However, the same change to implicit bridging prevents this code from compiling. Recall from above that the inputThreshold attribute is of type CGFloat which doesn't conform to AnyObject. This is the same case for other Swift numeric types and the resolution is to change numeric parameters for Core Image filters to NSNumber:

var inputThreshold: NSNumber = 0.75


As part of the renaming of methods in Swift 3.0, applyWithExtent has also changed, so the getter needs to look like:


    override var outputImage: CIImage!
    {
        guard let inputImage = inputImage,
            thresholdKernel = thresholdKernel else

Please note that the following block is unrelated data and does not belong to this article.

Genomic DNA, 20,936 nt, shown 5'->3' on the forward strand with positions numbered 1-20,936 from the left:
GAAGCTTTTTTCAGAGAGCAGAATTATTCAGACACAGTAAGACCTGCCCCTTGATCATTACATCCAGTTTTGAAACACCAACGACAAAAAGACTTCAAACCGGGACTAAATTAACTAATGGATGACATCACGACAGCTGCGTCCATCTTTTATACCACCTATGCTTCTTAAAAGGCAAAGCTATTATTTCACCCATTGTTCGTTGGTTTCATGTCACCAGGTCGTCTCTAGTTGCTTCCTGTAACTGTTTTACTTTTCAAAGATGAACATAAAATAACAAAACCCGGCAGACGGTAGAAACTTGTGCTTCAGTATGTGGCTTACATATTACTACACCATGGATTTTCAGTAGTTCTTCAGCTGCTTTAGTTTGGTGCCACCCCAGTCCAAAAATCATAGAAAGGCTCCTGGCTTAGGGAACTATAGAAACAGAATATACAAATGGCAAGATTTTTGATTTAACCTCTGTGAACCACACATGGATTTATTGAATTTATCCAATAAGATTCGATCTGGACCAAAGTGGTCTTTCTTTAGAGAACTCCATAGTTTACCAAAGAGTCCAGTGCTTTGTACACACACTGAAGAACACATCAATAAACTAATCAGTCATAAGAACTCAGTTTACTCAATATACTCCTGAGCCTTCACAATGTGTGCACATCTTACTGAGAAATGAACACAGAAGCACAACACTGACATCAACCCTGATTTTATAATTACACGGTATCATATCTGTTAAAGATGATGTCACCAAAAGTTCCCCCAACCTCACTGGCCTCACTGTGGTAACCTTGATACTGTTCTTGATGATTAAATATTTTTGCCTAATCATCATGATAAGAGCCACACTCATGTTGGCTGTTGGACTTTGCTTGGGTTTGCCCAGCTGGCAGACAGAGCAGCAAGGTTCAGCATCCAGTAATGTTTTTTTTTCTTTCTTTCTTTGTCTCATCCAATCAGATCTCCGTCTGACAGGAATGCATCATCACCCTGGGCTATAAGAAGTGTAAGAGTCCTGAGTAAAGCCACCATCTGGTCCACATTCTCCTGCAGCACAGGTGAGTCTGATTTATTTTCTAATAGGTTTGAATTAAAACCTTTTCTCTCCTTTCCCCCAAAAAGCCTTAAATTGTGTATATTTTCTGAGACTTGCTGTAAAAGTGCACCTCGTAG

{
            return nil
        }

        let extent = inputImage.extent
        let arguments = [inputImage, inputThreshold]

        return thresholdKernel.apply(withExtent: extent, arguments: arguments)
    }


Registering the Filter

Now the filter is compiling, we need to register it and create a filter vendor to instantiate the filter based on its name. In Swift 2, the code would be:


    let CategoryCustomFilters = "Custom Filters"

    class CustomFiltersVendor: NSObject, CIFilterConstructor
    {
        static func registerFilters()
        {
            CIFilter.registerFilterName(
                "ThresholdFilter",
                constructor: CustomFiltersVendor(),
                classAttributes: [
                    kCIAttributeFilterCategories: [CategoryCustomFilters]
                ])
        }

        func filterWithName(name: String) -> CIFilter?